Atlanta’s Brando Beachy ready for center stage

Atlanta fans know the Brandon Beachy story. The rest of the
baseball world may know it soon enough.

The Braves right-hander Beachy may go from being someone no
Braves fan had heard of two years ago, to being the anchor of this
year’s staff. He made his first major league start in a
mid-September game in Philadelphia during the 2010 pennant run.

He was replacing Braves starter Jair Jurrgens back then. Now the
25-year-old Beachy needs to step up again with Tim Hudson sidelined
until May with a back injury, and Tommy Hanson and Jurrjens
battling minor injuries.

Longevity will be a key for Beachy this season.

He went at least seven innings in only two of his 25 starts last
season. He is trying to limit his pitch count to go further into
the late innings when he can turn the ball over to closer Craig
Kimbrell.

”The strikeouts are nice,” Beachy said. ”but I need to cut
down on the pitches so I can get deeper into the game. This year I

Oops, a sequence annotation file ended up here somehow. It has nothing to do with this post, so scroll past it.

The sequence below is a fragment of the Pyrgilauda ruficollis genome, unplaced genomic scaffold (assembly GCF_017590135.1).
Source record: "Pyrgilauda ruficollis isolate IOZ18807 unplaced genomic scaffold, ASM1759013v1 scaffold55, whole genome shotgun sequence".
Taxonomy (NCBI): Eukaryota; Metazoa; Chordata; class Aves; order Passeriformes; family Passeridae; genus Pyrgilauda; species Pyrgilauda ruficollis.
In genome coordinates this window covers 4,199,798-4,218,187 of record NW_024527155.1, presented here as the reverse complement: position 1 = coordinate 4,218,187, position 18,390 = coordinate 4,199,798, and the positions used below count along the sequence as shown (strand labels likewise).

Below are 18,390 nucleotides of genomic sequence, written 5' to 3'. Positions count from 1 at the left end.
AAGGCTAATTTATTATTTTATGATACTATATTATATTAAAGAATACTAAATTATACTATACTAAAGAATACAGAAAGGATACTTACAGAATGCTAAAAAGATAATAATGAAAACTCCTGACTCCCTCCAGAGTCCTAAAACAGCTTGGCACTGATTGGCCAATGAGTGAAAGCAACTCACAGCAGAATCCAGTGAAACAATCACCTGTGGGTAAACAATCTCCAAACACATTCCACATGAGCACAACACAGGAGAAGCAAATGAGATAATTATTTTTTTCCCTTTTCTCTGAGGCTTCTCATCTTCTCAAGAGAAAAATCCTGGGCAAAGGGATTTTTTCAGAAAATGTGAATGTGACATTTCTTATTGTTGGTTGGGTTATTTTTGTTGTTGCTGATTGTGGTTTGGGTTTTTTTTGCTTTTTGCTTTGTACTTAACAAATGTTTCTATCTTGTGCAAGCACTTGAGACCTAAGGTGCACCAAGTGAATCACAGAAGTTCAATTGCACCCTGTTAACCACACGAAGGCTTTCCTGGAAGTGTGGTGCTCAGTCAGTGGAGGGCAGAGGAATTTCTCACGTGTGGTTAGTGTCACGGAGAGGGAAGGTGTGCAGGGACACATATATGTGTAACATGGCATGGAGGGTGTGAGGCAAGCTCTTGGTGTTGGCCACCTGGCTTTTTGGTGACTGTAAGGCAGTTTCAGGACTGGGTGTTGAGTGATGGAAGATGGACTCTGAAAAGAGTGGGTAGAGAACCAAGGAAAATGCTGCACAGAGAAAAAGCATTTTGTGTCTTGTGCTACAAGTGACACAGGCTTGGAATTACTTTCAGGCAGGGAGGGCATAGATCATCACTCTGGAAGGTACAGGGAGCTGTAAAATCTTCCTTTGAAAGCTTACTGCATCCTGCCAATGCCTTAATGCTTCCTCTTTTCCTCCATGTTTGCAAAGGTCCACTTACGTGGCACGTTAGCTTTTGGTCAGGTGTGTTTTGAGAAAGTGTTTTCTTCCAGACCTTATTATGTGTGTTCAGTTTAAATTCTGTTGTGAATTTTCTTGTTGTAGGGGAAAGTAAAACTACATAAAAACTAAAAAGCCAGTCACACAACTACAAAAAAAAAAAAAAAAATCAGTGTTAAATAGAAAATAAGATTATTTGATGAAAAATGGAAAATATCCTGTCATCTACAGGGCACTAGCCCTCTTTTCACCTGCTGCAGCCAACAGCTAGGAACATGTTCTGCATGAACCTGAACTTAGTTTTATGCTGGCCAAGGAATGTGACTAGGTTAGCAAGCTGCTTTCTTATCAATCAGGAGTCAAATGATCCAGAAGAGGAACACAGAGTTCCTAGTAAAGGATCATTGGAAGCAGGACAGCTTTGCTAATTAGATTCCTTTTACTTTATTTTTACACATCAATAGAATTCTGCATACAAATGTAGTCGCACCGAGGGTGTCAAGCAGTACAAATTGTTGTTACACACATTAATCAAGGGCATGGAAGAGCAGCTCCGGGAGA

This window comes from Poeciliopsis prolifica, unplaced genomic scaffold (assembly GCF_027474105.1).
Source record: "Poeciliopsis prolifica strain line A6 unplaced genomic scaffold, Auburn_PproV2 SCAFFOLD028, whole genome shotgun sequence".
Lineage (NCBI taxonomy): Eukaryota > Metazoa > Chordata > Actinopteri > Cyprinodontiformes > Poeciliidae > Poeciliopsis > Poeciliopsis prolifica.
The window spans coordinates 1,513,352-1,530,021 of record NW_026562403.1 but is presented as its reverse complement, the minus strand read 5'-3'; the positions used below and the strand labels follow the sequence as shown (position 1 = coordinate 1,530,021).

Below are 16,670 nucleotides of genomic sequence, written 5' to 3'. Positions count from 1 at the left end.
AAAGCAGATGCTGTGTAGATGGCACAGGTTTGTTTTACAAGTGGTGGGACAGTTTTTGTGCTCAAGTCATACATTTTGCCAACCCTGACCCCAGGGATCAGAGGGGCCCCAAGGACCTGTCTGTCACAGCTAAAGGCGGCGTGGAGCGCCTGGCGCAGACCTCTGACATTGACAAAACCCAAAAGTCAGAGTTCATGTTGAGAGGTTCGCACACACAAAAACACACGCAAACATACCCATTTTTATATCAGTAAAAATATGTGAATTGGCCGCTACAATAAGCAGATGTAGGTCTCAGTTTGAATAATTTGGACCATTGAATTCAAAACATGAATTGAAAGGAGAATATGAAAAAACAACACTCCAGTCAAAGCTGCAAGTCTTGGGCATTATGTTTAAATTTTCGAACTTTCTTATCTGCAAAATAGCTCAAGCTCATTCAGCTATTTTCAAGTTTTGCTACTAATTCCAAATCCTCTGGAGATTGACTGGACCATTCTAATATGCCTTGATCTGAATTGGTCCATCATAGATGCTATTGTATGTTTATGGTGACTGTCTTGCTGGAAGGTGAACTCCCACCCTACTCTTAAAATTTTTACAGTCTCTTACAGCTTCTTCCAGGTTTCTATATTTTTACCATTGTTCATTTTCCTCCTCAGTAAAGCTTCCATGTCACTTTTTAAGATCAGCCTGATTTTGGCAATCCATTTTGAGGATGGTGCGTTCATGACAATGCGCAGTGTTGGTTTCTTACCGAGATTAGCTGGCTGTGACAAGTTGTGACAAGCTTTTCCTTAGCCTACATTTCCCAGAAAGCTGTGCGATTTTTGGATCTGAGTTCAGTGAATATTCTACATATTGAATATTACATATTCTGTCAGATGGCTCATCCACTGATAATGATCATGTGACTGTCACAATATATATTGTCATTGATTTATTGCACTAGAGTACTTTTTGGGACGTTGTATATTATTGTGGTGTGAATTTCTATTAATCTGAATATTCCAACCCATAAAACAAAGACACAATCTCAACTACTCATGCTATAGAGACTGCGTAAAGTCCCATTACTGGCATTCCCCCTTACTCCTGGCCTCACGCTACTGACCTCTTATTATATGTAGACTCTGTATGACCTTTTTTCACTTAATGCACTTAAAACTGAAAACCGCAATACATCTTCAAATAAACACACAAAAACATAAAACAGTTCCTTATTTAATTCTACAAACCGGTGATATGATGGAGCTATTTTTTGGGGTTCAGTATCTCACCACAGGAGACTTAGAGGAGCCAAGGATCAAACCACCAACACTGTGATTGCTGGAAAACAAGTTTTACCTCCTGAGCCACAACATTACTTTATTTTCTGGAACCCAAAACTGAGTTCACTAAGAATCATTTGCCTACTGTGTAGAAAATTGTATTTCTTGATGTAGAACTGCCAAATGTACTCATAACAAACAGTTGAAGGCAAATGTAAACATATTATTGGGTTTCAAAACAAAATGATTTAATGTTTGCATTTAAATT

am concentrating on limiting my pitches.”

Atlanta manager Fredi Gonzalez has the same goal in mind instead
of Beachy going after five quality innings.

”The fifth is the inning that gets to some pitchers,” Gonzalez
said. ”It would be perfect to get him to the eighth. But that kid
has it all figured out.”

Not bad for somebody who estimates he might have thrown six
innings for Northwestern High School in Kokomo, Ind. Beachy was an
infielder who spent time as a closer at Indiana Wesleyan
University.

He was discovered in a Virginia summer league by a Braves scout
who offered a bonus to sign with nothing but potential on the
horizon. He spent 2009 in the Braves low minors.

Beachy had a 2.17 ERA in Triple A before the Braves called him
up to the big leagues for that stretch run in 2010. He started 25
games last season – more than he started during his minor league
career.

Beachy said he wasn’t expecting to make it to the majors as
quickly as he did but his attitude on and off the mound shows he
feels like he belongs. He is a potential Opening Day starter,
depending on the condition of Hanson and Jurrjens.

Braves’ pitching coach Roger McDowell said it is the mental
toughness that makes Beachy an important member of Atlanta’s
staff.

”We never rushed him,” McDowell said. ”He’s a strong kid with
a great work ethic. This year he will; play a pivotal role on our
staff.”

For now, Beachy is the No. 3 man in the rotation. By the time
Hudson returns, it will be up to Beachy to see where he fits into
the rotation.